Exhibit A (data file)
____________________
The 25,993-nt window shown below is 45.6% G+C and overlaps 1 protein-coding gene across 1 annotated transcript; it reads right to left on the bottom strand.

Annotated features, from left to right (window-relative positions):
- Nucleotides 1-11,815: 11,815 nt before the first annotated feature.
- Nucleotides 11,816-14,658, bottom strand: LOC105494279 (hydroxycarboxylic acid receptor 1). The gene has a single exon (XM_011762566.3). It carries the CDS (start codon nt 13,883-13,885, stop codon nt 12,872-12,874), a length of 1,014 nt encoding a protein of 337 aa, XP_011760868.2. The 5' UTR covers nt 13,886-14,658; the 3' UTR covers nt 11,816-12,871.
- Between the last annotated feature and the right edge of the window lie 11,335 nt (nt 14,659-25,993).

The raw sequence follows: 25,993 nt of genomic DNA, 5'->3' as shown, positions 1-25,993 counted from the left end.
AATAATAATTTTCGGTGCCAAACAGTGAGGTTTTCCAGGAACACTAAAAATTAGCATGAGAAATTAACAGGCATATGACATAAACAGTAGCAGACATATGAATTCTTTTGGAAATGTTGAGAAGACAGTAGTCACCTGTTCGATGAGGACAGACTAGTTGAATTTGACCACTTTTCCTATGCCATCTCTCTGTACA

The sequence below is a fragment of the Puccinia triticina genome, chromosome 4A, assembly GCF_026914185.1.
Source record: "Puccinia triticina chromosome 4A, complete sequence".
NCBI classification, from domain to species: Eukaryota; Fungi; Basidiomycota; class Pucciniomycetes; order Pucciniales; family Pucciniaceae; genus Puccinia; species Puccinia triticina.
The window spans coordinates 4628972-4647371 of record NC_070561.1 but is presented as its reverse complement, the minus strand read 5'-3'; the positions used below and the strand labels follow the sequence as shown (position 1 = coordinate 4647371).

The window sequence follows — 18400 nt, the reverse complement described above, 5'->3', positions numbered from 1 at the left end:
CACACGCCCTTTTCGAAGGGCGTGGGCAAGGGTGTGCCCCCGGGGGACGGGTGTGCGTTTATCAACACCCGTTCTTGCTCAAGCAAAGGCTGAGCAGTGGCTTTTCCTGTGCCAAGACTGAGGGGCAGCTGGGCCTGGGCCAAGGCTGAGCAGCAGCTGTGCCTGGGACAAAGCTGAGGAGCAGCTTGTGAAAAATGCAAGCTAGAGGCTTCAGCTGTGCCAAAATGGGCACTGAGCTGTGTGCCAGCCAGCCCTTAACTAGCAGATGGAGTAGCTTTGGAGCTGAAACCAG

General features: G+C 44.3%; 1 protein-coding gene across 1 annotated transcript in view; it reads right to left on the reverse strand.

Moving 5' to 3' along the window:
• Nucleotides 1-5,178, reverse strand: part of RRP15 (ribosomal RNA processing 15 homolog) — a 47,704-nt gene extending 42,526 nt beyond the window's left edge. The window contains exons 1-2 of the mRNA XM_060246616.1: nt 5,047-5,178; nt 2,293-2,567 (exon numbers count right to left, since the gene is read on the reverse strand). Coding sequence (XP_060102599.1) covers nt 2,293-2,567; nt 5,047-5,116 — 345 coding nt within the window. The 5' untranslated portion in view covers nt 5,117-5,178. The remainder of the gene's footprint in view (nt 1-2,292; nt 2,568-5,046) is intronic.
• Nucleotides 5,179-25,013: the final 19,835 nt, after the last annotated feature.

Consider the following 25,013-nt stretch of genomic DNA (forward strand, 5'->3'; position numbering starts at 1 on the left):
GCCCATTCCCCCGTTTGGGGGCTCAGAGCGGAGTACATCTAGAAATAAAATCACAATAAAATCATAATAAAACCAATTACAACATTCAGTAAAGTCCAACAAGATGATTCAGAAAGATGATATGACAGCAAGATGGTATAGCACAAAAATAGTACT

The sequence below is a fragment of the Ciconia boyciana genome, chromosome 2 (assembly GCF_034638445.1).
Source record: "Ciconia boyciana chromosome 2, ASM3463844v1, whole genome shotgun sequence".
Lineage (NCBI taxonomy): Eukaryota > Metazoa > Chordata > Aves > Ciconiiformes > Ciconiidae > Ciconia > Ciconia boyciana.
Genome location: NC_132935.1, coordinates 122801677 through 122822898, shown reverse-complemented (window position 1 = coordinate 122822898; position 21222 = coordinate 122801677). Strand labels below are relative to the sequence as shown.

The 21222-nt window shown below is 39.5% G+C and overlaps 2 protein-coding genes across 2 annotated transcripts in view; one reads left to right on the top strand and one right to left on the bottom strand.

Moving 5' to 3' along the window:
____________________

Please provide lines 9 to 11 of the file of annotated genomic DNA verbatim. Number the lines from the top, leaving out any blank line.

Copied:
Source record: "Puccinia triticina chromosome 4A, complete sequence".
NCBI classification, from domain to species: Eukaryota; Fungi; Basidiomycota; class Pucciniomycetes; order Pucciniales; family Pucciniaceae; genus Puccinia; species Puccinia triticina.
The window spans coordinates 4628972-4647371 of record NC_070561.1 but is presented as its reverse complement, the minus strand read 5'-3'; the positions used below and the strand labels follow the sequence as shown (position 1 = coordinate 4647371).